The Language of Lines: Imaginary Places in the Comics features a fascinating look back at comics over the last 100 years, and how the settings of these comics affected their development and created well known environments ranging from Beetle Bailey’s Camp Swampy, to Gasoline Alley, to the skyscrapers of Manhattan in Winsor McCay’s Little Nemo in Slumberland. These 60 comic strips date from the 1890s to current day, with each one being well worth close examination. The ability of the artists to create these imaginary places in which their cartoons take place is thoroughly amazing.

Photo by Jon Nadelberg

In addition to the final products themselves, you also get a glimpse into the process that goes into creating the art. A reproduction of Schulz’s art studio using the original furniture is on display, as well as his doodles and other drawing that would form the basis of later comic strips. Also shown is how the many Peanuts animated TV shows and other animation came to be, including the music by Vince Guaraldi. There is also a drawing lab for kids, and a couple of really nice gift shops where I bought a Snoopy and a Woodstock doll as souvenirs. Kids are welcome, but much of the museum’s content will be totally lost on them.

Photo by John Nadelberg

When you go to this museum, you step into the world of Charles M. Schulz. You are surrounded by his characters and his creations and gain an incredible appreciation for the man and his work. It’s located next to his indoor tennis court, his baseball field, and across the street from his ice rink, the Redwood Empire Ice Arena. Also known as Snoopy’s Home Ice, it contains the Warm Puppy Café that Mr. Schulz would walk to from across the street at his studio. He ate there every day. For fans of comic strip art, and for Peanuts in particular, the museum is a shouldn’t miss experience. It will leave you feeling good about Mr. Schulz, his art, and the healing nature of gentle good humor.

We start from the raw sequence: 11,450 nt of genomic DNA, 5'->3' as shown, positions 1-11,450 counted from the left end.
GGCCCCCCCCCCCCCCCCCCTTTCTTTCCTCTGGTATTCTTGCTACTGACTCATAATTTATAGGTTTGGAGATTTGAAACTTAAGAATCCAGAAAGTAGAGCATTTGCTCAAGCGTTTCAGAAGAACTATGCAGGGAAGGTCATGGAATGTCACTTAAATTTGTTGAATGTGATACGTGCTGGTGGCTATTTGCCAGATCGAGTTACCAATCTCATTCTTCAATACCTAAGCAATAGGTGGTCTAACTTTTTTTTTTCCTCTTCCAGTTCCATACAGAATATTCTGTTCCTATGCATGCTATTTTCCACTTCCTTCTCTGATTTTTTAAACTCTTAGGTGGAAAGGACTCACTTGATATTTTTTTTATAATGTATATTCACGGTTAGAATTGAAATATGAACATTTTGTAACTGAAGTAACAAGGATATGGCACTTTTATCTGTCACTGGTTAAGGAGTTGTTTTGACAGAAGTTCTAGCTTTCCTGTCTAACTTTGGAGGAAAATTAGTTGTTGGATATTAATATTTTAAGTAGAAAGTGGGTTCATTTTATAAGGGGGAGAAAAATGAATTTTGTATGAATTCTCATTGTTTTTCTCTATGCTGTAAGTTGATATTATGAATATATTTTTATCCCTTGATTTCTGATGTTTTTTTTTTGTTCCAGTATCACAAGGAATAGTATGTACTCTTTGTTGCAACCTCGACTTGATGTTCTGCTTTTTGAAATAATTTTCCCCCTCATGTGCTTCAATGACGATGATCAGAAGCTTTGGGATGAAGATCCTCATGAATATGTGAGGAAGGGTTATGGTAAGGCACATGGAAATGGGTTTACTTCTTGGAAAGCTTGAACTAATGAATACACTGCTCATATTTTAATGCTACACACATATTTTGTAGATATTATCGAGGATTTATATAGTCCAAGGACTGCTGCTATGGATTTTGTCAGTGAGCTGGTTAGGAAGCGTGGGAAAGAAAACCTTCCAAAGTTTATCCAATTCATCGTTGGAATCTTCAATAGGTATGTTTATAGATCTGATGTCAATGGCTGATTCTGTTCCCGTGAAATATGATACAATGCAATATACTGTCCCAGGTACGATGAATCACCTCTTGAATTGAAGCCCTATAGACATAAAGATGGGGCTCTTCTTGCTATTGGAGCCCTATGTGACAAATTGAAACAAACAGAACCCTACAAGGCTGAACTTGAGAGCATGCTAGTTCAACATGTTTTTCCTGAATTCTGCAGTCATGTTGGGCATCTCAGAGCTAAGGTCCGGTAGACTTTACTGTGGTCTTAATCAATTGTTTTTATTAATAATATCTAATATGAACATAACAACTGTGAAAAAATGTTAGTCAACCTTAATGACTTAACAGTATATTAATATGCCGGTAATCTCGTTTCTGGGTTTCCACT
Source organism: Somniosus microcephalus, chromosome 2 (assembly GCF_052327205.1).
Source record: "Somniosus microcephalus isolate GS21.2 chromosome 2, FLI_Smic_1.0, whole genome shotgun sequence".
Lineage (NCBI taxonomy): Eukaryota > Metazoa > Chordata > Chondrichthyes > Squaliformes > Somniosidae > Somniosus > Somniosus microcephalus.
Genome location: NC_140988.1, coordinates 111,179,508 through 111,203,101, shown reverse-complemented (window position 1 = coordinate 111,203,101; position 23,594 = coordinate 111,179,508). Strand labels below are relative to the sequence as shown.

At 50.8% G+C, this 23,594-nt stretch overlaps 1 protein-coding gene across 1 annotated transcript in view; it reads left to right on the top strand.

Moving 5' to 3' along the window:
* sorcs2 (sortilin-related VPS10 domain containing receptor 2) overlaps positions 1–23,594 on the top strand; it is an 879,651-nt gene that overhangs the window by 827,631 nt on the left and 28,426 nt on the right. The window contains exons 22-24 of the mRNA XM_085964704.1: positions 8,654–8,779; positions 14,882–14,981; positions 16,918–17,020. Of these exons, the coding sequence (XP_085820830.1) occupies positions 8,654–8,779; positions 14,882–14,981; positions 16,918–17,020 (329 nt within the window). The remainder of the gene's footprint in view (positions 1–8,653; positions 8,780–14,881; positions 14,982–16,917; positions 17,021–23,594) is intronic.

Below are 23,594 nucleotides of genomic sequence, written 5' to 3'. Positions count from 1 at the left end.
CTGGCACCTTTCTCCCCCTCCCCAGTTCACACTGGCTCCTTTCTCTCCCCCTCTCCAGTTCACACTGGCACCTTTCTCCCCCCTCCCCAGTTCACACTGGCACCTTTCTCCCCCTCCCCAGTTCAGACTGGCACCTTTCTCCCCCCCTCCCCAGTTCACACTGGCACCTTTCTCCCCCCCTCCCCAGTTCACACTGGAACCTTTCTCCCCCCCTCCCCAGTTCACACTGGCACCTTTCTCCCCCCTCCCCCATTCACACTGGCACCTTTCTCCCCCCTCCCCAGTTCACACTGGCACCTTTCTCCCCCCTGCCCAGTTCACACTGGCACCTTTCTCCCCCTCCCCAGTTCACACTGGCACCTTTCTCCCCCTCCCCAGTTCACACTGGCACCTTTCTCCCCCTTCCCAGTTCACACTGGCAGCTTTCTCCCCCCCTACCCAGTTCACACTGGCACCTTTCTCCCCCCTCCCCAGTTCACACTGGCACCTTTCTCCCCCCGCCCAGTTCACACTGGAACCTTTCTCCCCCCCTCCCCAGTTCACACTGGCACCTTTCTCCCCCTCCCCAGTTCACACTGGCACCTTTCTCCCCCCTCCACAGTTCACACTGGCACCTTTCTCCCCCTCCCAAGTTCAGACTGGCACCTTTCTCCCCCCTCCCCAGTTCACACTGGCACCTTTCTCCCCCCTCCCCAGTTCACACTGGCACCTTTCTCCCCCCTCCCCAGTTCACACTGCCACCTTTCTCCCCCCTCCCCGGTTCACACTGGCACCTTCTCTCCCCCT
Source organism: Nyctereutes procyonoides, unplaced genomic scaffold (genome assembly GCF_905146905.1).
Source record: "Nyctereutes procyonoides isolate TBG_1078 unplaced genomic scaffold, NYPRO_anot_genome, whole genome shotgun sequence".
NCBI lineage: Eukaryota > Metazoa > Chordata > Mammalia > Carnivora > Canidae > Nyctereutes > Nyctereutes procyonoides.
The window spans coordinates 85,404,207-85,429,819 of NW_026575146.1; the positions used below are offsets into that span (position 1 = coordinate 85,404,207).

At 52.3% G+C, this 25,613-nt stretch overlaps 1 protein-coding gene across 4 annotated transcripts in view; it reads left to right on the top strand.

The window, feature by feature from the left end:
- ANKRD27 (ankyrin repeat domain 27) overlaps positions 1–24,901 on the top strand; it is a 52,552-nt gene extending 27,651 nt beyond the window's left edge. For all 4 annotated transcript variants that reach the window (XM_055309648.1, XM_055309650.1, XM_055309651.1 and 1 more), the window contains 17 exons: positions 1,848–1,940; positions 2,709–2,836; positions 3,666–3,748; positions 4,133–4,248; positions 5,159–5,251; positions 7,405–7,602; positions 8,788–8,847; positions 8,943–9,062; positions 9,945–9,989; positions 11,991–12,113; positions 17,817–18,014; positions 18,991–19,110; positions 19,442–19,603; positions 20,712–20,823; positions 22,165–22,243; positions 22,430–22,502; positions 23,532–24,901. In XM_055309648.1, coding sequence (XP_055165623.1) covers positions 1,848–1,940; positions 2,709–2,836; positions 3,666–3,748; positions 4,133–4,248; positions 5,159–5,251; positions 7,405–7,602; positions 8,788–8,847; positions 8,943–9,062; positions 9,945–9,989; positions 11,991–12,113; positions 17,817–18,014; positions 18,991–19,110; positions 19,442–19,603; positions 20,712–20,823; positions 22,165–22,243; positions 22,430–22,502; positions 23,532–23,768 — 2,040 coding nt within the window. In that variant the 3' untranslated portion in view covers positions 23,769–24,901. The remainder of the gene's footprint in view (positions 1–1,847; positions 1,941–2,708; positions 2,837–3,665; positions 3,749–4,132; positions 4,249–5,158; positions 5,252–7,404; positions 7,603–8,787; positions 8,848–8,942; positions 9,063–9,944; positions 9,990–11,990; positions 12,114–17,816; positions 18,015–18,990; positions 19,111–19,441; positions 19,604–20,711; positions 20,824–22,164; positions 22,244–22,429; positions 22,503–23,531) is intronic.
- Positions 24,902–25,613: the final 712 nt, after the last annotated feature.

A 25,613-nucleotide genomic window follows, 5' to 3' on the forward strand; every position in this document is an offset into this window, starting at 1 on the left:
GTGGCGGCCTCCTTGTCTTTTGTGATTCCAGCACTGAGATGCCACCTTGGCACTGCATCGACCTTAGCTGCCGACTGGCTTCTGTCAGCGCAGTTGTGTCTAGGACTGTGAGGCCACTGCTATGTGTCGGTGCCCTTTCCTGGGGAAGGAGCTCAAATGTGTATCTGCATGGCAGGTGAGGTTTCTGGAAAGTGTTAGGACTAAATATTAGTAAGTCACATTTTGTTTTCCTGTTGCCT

Photo by Jon Nadelberg

The Charles M. Schulz Museum and Research Center is open every day in the summer (except July 4) from 11AM to 5PM, and 10AM to 5PM on the weekends. Allow about two hours for a visit. The museum changes its exhibitions frequently, so check on its website to see what is currently scheduled. Admission is $10 for adults, $5 for seniors and kids. Children under 4 are free.

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  • Comics are dying along with newspapers. Peanuts is a COMPLETE unknown to anyone under the age of 30.


    And I'm 39.

  • Your loss, jedited. Actually, the characters probably aren't as unknown as you might think, given the TV specials, their presence at theme parks, and the tons and tons of merchandise that's still out there.  Admittedly, they might not be aware of Schulz's comic strips, but they're probably aware of the characters themselves, and as we've seen with the Fab Five, that might be enough.

    The museum's a lot of fun - I wish Santa Rosa wasn't so far out of the way for me, because I'd love to go back and see it again. Between the Schulz Museum, the Cartoon Art Museum, and the Walt Disney Family Museum, you could actually have a pretty interesting weekend of museum hopping in the Bay Area.

  • Yes, that's right.

    These characters are in theme parks, such as Great America in Northern California, and Knott's Berry Farm in Southern California. They are in advertising and you can even get a Snoopy license plate, the proceeds going to state museums.

    My 7 year old son knows these characters, and was thrilled with his Snoopy and Woodstock toys.

    It's still quite pervasive in our culture.


  • This is an amazing type of post.